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Multi-camera networks: eyes from eyes

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6 Author(s)
Fermuller, C. ; Comput. Vision Lab., Maryland Univ., College Park, MD, USA ; Aloimonos, Y. ; Baker, P. ; Pless, R.
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Autonomous or semi-autonomous intelligent systems, in order to function appropriately, need to create models of their environment, i.e., models of space time. These are descriptions of objects and scenes and descriptions of changes of space over time, that is, events and actions. Despite the large amount of research on this problem, as a community we are still far from developing robust descriptions of a system's spatiotemporal environment using video input (image sequences). Undoubtedly, some progress has been made regarding the understanding of estimating the structure of visual space, but it has not led to solutions to specific applications. There is, however, an alternative approach which is in line with today's “zeitgeist.” The vision of artificial systems can be enhanced by providing them with new eyes. If conventional video cameras are put together in various configurations, new sensors can be constructed that have much more power and the way they “see” the world makes it much easier to solve problems of vision. This research is motivated by examining the wide variety of eye design in the biological world and obtaining inspiration for an ensemble of computational studies that relate how a system sees to what that system does (i.e. relating perception to action). This, coupled with the geometry of multiple views that has flourished in terms of theoretical results in the past few years, points to new ways of constructing powerful imaging devices which suit particular tasks in robotics, visualization, video processing, virtual reality and various computer vision applications, better than conventional cameras. This paper presents a number of new sensors that we built using common video cameras and shows their superiority with regard to developing models of space and motion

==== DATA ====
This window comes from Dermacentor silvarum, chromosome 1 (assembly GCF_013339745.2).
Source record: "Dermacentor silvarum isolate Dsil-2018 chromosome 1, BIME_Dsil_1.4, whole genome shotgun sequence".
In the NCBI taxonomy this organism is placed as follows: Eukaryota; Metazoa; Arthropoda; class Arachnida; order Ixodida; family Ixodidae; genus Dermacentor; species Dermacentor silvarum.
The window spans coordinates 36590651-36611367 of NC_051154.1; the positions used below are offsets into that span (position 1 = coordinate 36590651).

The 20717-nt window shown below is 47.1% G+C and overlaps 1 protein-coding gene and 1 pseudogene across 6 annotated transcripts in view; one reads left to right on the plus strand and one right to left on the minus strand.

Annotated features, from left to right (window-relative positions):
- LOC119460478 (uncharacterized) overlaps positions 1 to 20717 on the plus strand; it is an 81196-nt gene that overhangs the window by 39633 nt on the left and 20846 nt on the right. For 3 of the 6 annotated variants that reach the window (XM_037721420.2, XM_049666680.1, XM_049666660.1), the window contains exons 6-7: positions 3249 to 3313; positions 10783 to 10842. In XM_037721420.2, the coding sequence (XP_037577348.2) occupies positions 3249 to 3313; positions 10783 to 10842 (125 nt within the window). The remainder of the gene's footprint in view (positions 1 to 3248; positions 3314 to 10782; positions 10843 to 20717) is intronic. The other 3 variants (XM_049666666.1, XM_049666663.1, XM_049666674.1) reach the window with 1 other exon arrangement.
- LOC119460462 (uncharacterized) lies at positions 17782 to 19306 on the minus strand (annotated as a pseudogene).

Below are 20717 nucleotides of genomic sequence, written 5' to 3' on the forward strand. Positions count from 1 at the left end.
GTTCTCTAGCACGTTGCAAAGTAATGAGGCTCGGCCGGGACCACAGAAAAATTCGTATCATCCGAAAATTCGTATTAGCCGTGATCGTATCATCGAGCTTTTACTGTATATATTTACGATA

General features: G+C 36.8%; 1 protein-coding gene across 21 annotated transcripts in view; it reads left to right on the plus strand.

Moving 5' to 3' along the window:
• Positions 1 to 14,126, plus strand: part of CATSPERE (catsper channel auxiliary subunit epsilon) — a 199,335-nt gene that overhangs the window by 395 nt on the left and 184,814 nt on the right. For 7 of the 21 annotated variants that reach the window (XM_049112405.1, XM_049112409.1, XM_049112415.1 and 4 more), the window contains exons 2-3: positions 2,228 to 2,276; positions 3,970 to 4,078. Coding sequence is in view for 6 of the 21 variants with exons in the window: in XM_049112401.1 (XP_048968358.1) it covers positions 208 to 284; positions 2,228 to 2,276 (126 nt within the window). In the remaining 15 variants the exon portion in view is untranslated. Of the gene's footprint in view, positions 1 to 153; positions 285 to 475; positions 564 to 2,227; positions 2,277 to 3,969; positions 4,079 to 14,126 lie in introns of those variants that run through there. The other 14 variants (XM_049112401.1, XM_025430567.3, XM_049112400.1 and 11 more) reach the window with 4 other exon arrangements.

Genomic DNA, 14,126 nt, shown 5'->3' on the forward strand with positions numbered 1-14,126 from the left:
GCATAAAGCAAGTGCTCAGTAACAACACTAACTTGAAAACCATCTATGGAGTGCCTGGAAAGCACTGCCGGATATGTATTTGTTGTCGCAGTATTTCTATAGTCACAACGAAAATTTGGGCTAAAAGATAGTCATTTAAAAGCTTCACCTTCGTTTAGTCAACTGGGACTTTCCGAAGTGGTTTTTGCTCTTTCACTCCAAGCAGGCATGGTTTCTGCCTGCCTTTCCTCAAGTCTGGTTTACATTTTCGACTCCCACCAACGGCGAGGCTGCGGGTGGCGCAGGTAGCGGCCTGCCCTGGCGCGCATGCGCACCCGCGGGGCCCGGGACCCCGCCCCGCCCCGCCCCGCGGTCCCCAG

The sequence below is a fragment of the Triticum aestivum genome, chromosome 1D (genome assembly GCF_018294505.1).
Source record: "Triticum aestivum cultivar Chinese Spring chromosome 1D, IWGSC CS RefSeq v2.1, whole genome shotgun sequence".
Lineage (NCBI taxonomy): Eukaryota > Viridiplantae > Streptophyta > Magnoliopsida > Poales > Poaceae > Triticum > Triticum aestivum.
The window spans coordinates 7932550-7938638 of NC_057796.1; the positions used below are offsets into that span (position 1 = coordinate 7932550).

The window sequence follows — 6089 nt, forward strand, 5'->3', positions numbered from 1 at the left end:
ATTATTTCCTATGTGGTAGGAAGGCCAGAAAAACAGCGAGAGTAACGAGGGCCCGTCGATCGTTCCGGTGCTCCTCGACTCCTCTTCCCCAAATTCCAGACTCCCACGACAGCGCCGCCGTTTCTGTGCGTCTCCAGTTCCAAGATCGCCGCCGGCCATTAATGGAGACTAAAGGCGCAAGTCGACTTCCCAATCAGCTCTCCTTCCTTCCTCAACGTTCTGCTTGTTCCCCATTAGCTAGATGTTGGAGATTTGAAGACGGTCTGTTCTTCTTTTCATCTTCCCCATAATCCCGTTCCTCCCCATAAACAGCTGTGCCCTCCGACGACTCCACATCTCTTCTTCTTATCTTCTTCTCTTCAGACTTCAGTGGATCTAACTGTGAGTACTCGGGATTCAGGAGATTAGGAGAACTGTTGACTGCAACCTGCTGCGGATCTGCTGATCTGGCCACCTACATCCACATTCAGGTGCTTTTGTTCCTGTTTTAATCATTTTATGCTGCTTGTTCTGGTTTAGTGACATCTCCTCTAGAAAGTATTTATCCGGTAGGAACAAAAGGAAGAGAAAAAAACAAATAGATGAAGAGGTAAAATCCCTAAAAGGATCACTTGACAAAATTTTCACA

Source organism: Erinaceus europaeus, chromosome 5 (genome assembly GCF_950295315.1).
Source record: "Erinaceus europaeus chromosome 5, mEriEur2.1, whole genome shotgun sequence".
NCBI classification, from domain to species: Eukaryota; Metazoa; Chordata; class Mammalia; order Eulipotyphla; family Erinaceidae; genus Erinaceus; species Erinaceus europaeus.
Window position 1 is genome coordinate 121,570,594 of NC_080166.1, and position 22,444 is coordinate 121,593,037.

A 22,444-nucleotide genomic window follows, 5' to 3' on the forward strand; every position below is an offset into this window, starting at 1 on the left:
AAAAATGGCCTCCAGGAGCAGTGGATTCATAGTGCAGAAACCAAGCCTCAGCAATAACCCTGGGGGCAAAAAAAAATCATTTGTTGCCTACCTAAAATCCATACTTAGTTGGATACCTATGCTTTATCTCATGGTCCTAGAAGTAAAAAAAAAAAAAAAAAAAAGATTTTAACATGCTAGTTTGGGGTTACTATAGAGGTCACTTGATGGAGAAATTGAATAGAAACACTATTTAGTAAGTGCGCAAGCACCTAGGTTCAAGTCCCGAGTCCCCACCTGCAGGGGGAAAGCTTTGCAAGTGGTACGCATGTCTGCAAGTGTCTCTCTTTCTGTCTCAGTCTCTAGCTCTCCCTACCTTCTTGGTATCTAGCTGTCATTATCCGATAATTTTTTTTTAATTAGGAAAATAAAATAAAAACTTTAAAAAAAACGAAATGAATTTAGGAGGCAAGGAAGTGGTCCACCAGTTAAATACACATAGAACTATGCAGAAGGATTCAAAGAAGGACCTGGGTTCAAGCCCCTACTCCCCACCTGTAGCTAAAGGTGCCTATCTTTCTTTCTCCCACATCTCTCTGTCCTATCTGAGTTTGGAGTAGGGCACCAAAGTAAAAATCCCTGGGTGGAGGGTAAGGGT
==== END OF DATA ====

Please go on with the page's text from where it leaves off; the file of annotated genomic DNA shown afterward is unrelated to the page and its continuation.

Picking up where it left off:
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Omnidirectional Vision, 2000. Proceedings. IEEE Workshop on

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